• Alternatively, aim to have your last meal at least 3 hrs prior to bedtime.
  • Cut off alcohol several hours before bedtime as alcohol prevents you from reaching the deeper stages of sleep.
  • Cut off Caffeine Early in the Day
    • Have your last cup at around 12-2 pm.
    • Some people are rapid coffee metabolizers, but caffeine still impacts the adenosine receptors which influences how deep you sleep.
  • Cut off excessive fluid intake about 3-4 hours before bedtime to avoid frequent urination during the night.
  • Supplements
    • Magnesium glycinate
    • L-theanine
    • Melatonin
      • Helps you FALL asleep, but not as effective for KEEPING you asleep.
      • It can also help for people who travel for jet lag.5-HTP (This is a precursor to dopamine, which helps you stay asleep.)
    • 5-HTP (This is a precursor to dopamine which helps you stay asleep.)
    • Essential oils such as lavender, chamomile, and valerian root are beneficial as well. (The brands I like are Vibrant Blue Oils, and Young Living.
    • **Always use caution and consult your healthcare provider prior to using supplements or essential oils for sleep.
  • Medications
    • Sleep-aid medications may be appropriate in some cases and for a short time period. (Please consult your healthcare provider to discuss if this would be appropriate for you.)
    • There are some medications that have been used to help with sleep, however, they do come with negative side effects, especially with long-term use. These include:
      • Benadryl has been associated with cognitive impairment, so you should never use this on a regular basis for sleep.
      • Benzodiazepines (Xanax, Valium, Klonopin, etc.) which are psychiatric medications and carry the added effect of drowsiness, however, they have been associated with Alzheimer’s disease with long-term use.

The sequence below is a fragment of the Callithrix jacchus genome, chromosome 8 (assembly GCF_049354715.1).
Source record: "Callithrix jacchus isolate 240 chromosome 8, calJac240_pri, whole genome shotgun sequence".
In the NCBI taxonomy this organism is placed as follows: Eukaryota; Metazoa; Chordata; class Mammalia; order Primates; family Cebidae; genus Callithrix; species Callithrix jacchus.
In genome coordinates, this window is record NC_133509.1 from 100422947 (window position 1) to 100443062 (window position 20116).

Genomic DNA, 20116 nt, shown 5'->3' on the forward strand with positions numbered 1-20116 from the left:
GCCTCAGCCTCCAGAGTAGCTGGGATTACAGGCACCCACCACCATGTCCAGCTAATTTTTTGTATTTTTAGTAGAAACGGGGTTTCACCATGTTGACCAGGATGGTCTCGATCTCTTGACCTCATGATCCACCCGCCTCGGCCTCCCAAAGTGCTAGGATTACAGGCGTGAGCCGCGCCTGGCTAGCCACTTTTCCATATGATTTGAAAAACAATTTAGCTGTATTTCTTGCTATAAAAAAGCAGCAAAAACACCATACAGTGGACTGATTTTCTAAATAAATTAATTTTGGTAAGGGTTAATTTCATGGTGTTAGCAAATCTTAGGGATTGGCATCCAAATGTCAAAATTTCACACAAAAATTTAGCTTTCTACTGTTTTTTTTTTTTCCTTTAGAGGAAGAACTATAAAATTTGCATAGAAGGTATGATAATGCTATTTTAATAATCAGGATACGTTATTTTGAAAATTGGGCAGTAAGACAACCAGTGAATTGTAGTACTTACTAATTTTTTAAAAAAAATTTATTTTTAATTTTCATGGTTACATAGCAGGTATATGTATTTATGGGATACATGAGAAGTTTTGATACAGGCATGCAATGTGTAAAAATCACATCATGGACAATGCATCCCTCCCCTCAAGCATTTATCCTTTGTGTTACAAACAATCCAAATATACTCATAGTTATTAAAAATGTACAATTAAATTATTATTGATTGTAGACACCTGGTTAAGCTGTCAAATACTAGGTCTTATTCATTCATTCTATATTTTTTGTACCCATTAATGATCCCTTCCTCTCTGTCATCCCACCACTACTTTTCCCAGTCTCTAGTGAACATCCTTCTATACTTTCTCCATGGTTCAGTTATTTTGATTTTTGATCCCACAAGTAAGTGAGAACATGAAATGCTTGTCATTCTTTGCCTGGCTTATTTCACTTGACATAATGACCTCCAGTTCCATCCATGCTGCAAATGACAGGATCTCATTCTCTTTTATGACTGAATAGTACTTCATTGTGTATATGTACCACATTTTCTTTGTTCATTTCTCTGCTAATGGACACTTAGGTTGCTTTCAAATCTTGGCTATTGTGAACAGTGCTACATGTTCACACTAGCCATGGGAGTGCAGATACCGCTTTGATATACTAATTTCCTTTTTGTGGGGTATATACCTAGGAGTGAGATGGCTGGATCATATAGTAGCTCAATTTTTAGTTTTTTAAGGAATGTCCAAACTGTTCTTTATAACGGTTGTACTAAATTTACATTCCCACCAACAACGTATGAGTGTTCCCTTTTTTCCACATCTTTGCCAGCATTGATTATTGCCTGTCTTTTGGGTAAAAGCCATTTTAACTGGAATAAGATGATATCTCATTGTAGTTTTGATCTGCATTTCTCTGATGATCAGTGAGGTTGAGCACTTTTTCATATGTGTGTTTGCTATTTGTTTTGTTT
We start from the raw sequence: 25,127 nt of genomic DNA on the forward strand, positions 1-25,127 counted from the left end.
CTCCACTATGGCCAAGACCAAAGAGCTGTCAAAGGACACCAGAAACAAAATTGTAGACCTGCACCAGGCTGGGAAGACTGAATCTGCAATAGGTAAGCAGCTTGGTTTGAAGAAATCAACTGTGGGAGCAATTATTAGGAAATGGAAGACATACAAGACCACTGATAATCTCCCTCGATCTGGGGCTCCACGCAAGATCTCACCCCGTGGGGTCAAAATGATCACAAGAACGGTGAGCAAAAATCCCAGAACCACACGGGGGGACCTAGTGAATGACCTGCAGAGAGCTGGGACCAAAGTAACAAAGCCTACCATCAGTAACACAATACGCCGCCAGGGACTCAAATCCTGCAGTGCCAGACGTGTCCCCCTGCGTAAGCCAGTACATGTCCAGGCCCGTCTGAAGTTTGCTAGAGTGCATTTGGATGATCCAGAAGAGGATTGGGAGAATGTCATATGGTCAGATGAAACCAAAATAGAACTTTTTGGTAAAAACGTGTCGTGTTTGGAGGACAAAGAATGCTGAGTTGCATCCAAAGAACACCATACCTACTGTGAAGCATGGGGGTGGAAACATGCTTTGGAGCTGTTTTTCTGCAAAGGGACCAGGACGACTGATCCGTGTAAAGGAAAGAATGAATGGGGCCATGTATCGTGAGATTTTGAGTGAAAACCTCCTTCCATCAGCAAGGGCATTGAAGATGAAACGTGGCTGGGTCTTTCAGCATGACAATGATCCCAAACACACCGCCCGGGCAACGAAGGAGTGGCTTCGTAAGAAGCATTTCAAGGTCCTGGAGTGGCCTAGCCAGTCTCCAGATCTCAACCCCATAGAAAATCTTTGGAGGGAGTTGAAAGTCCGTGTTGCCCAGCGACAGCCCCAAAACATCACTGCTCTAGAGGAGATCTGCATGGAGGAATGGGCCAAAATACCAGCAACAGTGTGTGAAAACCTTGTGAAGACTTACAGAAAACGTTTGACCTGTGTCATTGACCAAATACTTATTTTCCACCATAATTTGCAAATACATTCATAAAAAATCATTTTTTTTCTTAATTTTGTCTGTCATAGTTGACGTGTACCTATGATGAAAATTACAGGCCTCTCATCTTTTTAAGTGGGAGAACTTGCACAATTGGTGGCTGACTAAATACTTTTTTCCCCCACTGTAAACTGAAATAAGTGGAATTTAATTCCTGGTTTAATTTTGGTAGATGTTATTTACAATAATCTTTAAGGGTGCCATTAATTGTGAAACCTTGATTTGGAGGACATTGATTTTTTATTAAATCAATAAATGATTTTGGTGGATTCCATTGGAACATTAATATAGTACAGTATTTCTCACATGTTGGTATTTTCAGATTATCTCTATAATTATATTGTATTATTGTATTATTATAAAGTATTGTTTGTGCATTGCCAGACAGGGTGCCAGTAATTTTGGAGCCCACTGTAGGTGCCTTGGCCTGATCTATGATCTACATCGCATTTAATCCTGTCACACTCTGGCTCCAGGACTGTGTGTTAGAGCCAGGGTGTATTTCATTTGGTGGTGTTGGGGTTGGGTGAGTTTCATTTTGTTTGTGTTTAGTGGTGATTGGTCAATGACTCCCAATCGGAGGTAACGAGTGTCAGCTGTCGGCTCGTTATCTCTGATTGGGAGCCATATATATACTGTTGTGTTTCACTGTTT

• Environment
    • Sleep in a cool environment (about 68 degrees is optimal for sleep). Other than darkness, the drop in core body temperature triggers the production of melatonin.
    • Sleep in a quiet environment for less stimulation.
    • Wear blue light blocking glasses
      • I routinely put my glasses on as the sun starts to set, so usually shortly after dinner around 6-7 pm.
    • Limit exposure to food & environmental toxins (This is a beast of a topic in itself! More to come on this too!)
      • High levels of toxins can cause hot flashes and can wake you up between 1-3 am as this is when the liver cells are supposed to be regenerating, instead its energy is utilized for detoxifying.
    • Avoid watching TV, using your cell phone or other screens within 1-2 hrs of bedtime. Doing just this one thing will produce a profound change in your sleep quality. For many of us, breaking this habit can be extremely difficult. So, if you really can’t break the cell phone habit, then try to wear blue light glasses at the very least!

Thank you for tuning into Part 2, and I hope you took away some pearls to help you get started on your sleep improvement journey!  Remember to consult your medical provider to discuss medications or supplements for sleep if you feel this would be best for your situation. However, if your current health status allows, it would be best to start out with the "low-hanging fruit" to make some minor tweaks to your sleep environment and lifestyle habits to lead you on the road to better sleep, and better health!